from The American Heritage® Dictionary of the English Language, 4th Edition
- n. One that holds a mortgage.
from Wiktionary, Creative Commons Attribution/Share-Alike License
- n. One who provides a loan secured upon the borrowers' property, the lender in a mortgage agreement.
from the GNU version of the Collaborative International Dictionary of English
- n. The person to whom property is mortgaged, or to whom a mortgage is made or given.
from The Century Dictionary and Cyclopedia
- n. One to whom property is mortgaged.
from WordNet 3.0 Copyright 2006 by Princeton University. All rights reserved.
- n. the person who accepts a mortgage
Sorry, no etymologies found.
Call the mortgagee and use these words to open the conversation:
The factory owner, the mine owner, the ship owner, who thought it safe twenty years ago to borrow half the value of his plant in order to find capital for his business, now finds that the mortgagee is the virtual owner.
A clause in a note, which entitles the mortgagee (lender) to declare the note due and payable in full prior to its stated maturity date.
Often our customers were facing potentially hard times such as mortgagee sales.
I've heard talk the 'mortgagee' tag is used to drag out the bargain hunters to properties that are simply normal sales.
"While a mortgagee is a 'purchaser' to the extent of his interest in the mortgaged property and where it appears that he is bona fide purchaser for value and 'without notice of any secret unrecorded claim or interest' in such property, he will be protected.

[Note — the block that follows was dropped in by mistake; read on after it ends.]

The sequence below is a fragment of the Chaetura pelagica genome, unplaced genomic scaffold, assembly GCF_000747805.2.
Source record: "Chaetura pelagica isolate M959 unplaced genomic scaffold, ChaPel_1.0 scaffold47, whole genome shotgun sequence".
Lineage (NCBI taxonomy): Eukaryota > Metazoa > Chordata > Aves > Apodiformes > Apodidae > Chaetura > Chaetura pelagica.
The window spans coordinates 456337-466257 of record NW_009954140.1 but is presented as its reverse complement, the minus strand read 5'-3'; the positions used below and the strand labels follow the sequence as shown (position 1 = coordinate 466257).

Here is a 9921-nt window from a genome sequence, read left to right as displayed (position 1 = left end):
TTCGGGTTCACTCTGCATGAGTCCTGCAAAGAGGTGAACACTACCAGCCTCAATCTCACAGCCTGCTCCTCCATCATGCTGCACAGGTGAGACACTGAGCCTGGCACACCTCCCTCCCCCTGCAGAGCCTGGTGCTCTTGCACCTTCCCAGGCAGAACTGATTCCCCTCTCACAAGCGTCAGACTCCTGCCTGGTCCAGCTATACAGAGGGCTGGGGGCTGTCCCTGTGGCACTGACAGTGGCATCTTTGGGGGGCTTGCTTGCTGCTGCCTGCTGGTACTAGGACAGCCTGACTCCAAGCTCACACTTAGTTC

"While a mortgagee is a 'purchaser' to the extent of his interest in the mortgaged property and where it appears that he is a bona fide purchaser for value and 'without notice of any secret unrecorded claim or interest' in such property, he will be protected.
I remember it was passed decades ago to be sure a mortgagee would have clear account of the lending terms.
Earlier this month the federal agency that oversees Fannie Mae and Freddie Mac sued Chicago for its vacant-buildings ordinance, which requires that a "mortgagee" register vacant properties, pay a $500 fee to the city, comply with onerous maintenance requirements and face a $1,000 daily fine for noncompliance.
Federal and state courts around the country have repeatedly upheld the MERS business model, and the validity of MERS as legal mortgagee and nominee for lenders.